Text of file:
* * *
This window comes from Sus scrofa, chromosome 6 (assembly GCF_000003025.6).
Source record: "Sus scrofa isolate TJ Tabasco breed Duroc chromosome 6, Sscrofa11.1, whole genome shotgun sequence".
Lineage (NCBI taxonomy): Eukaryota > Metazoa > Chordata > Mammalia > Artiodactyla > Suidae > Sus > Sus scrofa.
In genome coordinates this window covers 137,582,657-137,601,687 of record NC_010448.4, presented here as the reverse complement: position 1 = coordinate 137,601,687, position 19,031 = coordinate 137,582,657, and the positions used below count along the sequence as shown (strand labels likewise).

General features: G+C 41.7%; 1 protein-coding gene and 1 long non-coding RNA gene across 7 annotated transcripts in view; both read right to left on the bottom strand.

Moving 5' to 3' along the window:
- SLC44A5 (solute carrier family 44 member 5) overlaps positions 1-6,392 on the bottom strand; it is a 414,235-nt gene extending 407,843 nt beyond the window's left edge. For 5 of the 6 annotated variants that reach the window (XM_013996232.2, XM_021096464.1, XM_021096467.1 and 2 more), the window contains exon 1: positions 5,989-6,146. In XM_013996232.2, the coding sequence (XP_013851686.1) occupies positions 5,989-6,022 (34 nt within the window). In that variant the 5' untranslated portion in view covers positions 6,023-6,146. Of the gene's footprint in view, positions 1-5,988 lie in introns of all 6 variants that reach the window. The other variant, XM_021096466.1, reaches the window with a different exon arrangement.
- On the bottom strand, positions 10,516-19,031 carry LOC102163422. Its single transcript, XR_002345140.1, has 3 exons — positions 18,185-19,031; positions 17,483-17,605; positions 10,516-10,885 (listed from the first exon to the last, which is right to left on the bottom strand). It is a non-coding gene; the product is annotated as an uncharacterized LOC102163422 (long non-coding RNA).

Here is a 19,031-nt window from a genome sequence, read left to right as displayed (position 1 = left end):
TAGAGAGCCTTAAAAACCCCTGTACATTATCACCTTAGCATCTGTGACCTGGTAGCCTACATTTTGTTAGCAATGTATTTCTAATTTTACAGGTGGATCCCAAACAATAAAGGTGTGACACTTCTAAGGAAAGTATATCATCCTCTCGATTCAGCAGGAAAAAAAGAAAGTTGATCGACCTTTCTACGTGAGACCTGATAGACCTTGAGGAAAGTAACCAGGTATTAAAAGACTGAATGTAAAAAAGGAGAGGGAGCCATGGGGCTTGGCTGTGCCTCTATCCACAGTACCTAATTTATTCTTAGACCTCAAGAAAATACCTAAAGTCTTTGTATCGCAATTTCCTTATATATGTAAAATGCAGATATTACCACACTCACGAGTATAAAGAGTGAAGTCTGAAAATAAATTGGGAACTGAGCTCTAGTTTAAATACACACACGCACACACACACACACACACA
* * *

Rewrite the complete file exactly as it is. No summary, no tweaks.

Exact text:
This window comes from Sus scrofa, chromosome 6 (assembly GCF_000003025.6).
Source record: "Sus scrofa isolate TJ Tabasco breed Duroc chromosome 6, Sscrofa11.1, whole genome shotgun sequence".
Lineage (NCBI taxonomy): Eukaryota > Metazoa > Chordata > Mammalia > Artiodactyla > Suidae > Sus > Sus scrofa.
In genome coordinates this window covers 137,582,657-137,601,687 of record NC_010448.4, presented here as the reverse complement: position 1 = coordinate 137,601,687, position 19,031 = coordinate 137,582,657, and the positions used below count along the sequence as shown (strand labels likewise).

General features: G+C 41.7%; 1 protein-coding gene and 1 long non-coding RNA gene across 7 annotated transcripts in view; both read right to left on the bottom strand.

Moving 5' to 3' along the window:
- SLC44A5 (solute carrier family 44 member 5) overlaps positions 1-6,392 on the bottom strand; it is a 414,235-nt gene extending 407,843 nt beyond the window's left edge. For 5 of the 6 annotated variants that reach the window (XM_013996232.2, XM_021096464.1, XM_021096467.1 and 2 more), the window contains exon 1: positions 5,989-6,146. In XM_013996232.2, the coding sequence (XP_013851686.1) occupies positions 5,989-6,022 (34 nt within the window). In that variant the 5' untranslated portion in view covers positions 6,023-6,146. Of the gene's footprint in view, positions 1-5,988 lie in introns of all 6 variants that reach the window. The other variant, XM_021096466.1, reaches the window with a different exon arrangement.
- On the bottom strand, positions 10,516-19,031 carry LOC102163422. Its single transcript, XR_002345140.1, has 3 exons — positions 18,185-19,031; positions 17,483-17,605; positions 10,516-10,885 (listed from the first exon to the last, which is right to left on the bottom strand). It is a non-coding gene; the product is annotated as an uncharacterized LOC102163422 (long non-coding RNA).

Here is a 19,031-nt window from a genome sequence, read left to right as displayed (position 1 = left end):
TAGAGAGCCTTAAAAACCCCTGTACATTATCACCTTAGCATCTGTGACCTGGTAGCCTACATTTTGTTAGCAATGTATTTCTAATTTTACAGGTGGATCCCAAACAATAAAGGTGTGACACTTCTAAGGAAAGTATATCATCCTCTCGATTCAGCAGGAAAAAAAGAAAGTTGATCGACCTTTCTACGTGAGACCTGATAGACCTTGAGGAAAGTAACCAGGTATTAAAAGACTGAATGTAAAAAAGGAGAGGGAGCCATGGGGCTTGGCTGTGCCTCTATCCACAGTACCTAATTTATTCTTAGACCTCAAGAAAATACCTAAAGTCTTTGTATCGCAATTTCCTTATATATGTAAAATGCAGATATTACCACACTCACGAGTATAAAGAGTGAAGTCTGAAAATAAATTGGGAACTGAGCTCTAGTTTAAATACACACACGCACACACACACACACACACA